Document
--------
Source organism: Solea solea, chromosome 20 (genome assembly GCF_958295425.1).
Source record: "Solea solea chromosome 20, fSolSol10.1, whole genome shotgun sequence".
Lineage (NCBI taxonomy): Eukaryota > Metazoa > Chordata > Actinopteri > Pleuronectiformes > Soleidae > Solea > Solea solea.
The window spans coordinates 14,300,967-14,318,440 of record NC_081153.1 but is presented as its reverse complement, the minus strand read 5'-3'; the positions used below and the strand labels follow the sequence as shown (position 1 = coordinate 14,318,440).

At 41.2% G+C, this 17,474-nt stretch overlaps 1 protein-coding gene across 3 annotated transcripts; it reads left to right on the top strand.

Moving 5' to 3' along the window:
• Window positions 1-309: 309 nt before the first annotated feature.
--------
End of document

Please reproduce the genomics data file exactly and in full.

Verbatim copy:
Source organism: Solea solea, chromosome 20 (genome assembly GCF_958295425.1).
Source record: "Solea solea chromosome 20, fSolSol10.1, whole genome shotgun sequence".
Lineage (NCBI taxonomy): Eukaryota > Metazoa > Chordata > Actinopteri > Pleuronectiformes > Soleidae > Solea > Solea solea.
The window spans coordinates 14,300,967-14,318,440 of record NC_081153.1 but is presented as its reverse complement, the minus strand read 5'-3'; the positions used below and the strand labels follow the sequence as shown (position 1 = coordinate 14,318,440).

At 41.2% G+C, this 17,474-nt stretch overlaps 1 protein-coding gene across 3 annotated transcripts; it reads left to right on the top strand.

Moving 5' to 3' along the window:
• Window positions 1-309: 309 nt before the first annotated feature.